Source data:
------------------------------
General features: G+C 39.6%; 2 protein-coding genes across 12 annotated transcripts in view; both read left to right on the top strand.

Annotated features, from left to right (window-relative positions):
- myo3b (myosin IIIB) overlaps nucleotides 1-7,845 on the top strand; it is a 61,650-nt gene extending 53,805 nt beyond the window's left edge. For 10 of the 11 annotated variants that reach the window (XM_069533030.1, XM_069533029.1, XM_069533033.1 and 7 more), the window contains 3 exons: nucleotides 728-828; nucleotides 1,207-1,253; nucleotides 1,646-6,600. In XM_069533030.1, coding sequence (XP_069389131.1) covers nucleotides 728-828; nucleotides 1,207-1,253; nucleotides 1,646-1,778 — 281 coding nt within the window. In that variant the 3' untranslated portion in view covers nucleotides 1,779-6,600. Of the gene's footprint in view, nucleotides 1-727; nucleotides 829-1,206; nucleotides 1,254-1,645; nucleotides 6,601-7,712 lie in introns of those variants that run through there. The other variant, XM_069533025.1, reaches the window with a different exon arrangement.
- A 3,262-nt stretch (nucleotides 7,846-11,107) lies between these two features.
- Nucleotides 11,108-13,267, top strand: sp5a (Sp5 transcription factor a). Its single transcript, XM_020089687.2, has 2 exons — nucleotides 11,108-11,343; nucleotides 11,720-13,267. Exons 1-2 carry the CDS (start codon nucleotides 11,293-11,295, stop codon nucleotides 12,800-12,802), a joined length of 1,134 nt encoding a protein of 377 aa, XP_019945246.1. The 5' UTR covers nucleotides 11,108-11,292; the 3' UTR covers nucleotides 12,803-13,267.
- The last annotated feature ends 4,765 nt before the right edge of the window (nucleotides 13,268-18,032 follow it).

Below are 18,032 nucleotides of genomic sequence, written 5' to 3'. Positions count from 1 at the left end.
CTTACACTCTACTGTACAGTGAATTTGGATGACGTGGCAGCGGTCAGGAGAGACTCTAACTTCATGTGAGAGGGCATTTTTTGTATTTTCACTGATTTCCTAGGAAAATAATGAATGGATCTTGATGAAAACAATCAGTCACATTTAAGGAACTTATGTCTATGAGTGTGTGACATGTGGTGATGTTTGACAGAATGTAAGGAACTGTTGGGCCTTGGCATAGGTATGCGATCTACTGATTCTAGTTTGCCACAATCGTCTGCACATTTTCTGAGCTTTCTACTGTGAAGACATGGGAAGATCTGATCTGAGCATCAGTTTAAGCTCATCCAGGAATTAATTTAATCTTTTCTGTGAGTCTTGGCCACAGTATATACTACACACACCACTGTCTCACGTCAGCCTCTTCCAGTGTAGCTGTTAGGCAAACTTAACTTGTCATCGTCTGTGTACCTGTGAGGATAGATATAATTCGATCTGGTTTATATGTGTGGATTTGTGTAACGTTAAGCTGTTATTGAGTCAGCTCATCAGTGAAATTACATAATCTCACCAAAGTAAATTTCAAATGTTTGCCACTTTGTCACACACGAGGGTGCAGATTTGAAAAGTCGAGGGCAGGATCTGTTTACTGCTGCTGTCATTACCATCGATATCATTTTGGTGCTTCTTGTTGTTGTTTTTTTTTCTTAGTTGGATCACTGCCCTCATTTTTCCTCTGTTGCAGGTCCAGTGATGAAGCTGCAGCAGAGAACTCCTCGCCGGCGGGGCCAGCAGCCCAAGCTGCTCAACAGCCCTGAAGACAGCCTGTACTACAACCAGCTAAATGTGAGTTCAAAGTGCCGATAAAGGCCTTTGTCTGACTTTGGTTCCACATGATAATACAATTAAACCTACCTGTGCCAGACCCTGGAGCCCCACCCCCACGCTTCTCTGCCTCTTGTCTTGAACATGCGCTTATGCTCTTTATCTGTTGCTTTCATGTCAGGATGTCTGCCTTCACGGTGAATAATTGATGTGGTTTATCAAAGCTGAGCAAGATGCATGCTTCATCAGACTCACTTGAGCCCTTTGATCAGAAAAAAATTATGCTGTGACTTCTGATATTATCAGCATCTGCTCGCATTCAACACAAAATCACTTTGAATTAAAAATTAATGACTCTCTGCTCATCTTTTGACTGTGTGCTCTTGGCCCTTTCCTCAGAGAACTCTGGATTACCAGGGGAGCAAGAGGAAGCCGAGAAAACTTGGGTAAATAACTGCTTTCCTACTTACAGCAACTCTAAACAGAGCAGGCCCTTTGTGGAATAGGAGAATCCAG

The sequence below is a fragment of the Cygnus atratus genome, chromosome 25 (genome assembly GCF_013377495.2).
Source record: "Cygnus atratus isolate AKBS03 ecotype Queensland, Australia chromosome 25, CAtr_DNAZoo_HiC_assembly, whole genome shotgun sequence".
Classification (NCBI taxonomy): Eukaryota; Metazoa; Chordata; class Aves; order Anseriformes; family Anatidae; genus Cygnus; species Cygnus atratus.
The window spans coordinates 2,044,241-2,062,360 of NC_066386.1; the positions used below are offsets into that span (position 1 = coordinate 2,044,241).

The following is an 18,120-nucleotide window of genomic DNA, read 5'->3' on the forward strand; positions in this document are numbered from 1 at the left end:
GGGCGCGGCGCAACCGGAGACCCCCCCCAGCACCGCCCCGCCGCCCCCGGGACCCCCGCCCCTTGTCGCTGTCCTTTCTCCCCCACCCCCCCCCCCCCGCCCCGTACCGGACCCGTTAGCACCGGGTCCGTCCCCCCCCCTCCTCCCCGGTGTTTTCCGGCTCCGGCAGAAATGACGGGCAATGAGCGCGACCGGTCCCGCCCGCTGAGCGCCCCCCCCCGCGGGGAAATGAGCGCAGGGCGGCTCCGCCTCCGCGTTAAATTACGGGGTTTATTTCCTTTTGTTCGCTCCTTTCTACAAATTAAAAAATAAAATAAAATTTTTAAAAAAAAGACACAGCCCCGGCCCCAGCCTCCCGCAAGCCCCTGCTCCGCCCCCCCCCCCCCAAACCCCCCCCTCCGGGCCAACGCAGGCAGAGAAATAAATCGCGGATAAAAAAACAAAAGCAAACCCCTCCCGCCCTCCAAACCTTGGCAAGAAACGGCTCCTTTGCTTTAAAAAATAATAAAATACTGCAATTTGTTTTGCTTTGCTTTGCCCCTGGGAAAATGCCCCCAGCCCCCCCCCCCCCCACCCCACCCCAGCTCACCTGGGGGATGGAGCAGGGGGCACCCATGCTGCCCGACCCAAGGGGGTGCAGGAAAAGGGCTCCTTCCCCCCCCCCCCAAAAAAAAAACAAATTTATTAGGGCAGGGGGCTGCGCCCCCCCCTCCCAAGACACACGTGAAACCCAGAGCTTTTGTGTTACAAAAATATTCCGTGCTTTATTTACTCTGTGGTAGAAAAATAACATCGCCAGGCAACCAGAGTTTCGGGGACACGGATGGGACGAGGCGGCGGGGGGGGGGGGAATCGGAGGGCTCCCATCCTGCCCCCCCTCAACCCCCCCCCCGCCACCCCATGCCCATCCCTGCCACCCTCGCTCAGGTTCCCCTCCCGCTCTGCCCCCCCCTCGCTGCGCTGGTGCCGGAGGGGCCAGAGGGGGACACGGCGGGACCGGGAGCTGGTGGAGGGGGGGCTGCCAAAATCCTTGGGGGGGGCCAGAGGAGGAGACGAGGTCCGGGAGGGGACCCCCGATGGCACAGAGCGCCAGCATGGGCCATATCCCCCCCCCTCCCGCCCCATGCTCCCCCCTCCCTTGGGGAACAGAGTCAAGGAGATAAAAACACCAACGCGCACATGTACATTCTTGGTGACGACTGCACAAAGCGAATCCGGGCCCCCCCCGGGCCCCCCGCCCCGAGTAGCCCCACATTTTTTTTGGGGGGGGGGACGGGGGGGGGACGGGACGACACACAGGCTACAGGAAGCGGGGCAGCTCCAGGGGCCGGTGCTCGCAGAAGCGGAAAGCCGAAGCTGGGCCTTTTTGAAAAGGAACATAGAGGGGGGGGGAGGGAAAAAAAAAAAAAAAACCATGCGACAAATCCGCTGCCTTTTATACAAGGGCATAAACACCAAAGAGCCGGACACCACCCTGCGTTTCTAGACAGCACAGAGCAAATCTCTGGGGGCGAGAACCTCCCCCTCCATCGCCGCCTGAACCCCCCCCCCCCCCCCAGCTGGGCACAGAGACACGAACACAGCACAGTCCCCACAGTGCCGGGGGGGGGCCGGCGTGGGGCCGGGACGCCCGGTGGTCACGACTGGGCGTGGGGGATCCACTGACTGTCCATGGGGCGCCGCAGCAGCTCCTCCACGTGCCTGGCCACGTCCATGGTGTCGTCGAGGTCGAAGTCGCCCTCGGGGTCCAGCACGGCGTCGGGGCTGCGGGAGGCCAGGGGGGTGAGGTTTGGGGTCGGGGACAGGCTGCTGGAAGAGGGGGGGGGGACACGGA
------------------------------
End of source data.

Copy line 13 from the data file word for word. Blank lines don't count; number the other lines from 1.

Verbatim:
The following is an 18,120-nucleotide window of genomic DNA, read 5'->3' on the forward strand; positions in this document are numbered from 1 at the left end: